Earlier this summer, I had the opportunity to participate in a panel discussion during Pershing’s annual INSITE conference on how advisors can leverage internal and external data to make more informed decisions. Here are some of the key takeaways and best practices the panel shared to help advisors serve clients, grow their business and improve efficiency.

One of the first trends we discussed was how easy data reporting now is for all advisors and employees of a firm compared with just a couple of years ago. Hopefully, gone are the days where your firm would have a specific “data expert” whose primary role was to create and run reports, and deliver the results to the interested parties. Sometimes it would take days or weeks to get your request completed. With today’s technology, each person in your firm should be able to create and access a library of data reports and tools specific to their role without having to rely on other staff resources.

However, firms should encourage employees to share their report results with other employees. You might be surprised by the information and insights gained from data reports created by other departments. Similar to the back-up camera in your car, you don’t know how helpful it is until you use it for the first time — and then you can’t live without it!

Overall client engagement is another key takeaway as it relates to the evolution of data reporting. First, think about all the reporting that you currently deliver to your clients. How much of this information was driven by your firm’s ideas versus direct client requests? If your answer is that client reports are based more on your firm’s direction, then there is a great opportunity to make your data reporting experience more interactive for your clients.

In addition, as your firm grows and more of your clients move through various life stages, you have an opportunity to use real results in your data reporting. For example, instead of using trend data for how new retirees spend money in their first years after leaving the workforce, consider aggregating and sharing the data showing what your firm has experienced specifically with clients in this category. It is also important to think about non-traditional areas that your firm can track and report back to your clients. Areas to consider could include health care and travel expenses; these are just examples of data points you could track with the help of an account aggregation tool.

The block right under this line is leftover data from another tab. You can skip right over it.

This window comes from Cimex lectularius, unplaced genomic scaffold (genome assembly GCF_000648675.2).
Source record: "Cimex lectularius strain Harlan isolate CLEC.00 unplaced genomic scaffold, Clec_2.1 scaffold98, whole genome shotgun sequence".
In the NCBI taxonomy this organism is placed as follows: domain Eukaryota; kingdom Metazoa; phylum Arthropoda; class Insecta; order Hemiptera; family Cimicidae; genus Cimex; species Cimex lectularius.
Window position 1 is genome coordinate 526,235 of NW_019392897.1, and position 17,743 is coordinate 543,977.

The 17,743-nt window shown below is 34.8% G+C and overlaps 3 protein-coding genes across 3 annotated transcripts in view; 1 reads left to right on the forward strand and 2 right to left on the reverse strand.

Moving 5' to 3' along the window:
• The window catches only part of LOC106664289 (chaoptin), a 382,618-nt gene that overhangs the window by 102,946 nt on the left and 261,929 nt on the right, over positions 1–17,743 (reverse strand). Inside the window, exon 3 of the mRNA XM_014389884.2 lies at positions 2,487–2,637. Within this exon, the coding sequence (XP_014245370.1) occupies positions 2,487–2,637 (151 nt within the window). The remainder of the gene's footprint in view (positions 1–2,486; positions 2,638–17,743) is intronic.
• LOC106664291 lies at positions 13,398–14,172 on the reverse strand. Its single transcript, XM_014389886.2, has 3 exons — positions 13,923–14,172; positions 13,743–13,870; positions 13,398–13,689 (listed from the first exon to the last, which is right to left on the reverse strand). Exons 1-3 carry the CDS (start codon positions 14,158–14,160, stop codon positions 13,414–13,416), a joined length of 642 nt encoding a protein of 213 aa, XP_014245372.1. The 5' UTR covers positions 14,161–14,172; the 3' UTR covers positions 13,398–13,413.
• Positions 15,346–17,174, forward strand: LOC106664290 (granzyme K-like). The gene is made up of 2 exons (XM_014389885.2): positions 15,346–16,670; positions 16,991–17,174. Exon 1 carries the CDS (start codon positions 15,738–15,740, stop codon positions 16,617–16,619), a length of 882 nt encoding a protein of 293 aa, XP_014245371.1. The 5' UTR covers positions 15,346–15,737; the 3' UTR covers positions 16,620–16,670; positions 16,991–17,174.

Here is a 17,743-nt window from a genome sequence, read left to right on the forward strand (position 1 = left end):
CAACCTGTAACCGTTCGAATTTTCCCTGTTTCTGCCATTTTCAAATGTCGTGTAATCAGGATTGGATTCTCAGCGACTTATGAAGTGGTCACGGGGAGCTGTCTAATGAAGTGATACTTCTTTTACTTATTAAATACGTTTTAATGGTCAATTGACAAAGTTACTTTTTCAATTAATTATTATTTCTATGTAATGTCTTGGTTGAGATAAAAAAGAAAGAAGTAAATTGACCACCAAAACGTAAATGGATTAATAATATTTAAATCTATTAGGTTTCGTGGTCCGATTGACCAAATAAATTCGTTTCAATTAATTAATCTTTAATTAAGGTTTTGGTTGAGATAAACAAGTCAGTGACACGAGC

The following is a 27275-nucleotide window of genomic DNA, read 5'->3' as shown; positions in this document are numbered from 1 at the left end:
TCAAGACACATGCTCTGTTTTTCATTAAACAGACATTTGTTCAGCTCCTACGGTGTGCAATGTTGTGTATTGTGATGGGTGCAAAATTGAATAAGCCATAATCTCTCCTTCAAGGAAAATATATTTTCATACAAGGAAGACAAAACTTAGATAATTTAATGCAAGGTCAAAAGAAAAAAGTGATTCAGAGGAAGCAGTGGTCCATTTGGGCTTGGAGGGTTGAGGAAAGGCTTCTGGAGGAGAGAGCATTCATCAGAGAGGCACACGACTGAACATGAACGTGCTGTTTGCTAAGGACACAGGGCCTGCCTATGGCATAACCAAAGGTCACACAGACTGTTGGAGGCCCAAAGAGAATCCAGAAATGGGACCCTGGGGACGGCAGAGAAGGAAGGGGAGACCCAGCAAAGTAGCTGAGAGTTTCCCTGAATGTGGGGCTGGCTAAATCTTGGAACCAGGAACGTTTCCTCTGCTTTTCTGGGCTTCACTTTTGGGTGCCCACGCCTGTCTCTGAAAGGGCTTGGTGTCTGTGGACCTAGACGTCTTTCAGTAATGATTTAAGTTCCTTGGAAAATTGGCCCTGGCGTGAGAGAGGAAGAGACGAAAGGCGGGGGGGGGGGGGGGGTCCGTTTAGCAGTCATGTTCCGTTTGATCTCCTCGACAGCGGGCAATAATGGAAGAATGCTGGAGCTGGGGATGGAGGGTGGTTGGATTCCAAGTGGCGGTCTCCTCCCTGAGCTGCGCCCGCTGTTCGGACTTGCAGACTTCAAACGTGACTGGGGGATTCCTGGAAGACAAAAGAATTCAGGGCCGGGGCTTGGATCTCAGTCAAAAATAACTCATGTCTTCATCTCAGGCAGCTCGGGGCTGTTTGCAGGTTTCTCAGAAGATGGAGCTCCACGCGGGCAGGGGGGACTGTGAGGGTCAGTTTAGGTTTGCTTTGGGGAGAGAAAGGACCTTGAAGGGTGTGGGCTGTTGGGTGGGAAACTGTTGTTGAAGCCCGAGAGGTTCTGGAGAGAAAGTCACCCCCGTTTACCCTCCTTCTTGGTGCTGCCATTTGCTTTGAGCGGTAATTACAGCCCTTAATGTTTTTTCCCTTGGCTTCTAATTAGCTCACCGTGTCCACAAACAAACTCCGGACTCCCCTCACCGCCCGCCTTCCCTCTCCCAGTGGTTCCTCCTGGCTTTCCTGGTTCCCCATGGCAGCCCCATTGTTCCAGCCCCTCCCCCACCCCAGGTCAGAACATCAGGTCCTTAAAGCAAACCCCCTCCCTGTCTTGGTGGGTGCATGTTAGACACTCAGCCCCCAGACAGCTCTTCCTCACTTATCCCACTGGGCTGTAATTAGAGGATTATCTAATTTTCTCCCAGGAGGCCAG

Finally, always remember the power of the feedback loop. The wearable technology market (Fitbit, Garmin, Polaris, etc.) has shown that consistent, easily accessible feedback can influence behavior. To a certain degree, the same type of experience can occur between you and your client. I’m not advocating for a daily feedback loop with your data reporting, but you can decide the appropriate frequency for your client group.

One of the more exciting aspects of data reporting is the potential opportunity in the future as technology continues to improve in this area. In some respects, this new technology is already making an impact today: for example, free-form text requests (Google Type Queries) for report commands to retrieve and evaluate data. We primarily type these instructions today, but using natural language (voice commands) is already becoming commonplace in this process. Furthermore, there is significant opportunity with machine learning and tracking report tendencies (what we regularly review) to expand the scope of more traditional data reports. Everything we do with technology and data reporting can be analyzed to make the process more efficient, and that efficiency can free up our time and attention so we can focus on other important uses and new insights from that data. This is very exciting technology, and it will help us all be more efficient and smarter with our overall data reporting.

Ultimately, the evolution of data reporting is very dynamic (pun intended for data geeks like myself). We have come a long way from only being able to query information in a single table to generating results from multiple platforms and systems. As our reporting needs continue to evolve, so must the technology.

— Read SheCapital, Robo-Advisor Aimed at Women, Shuts Down on ThinkAdvisor.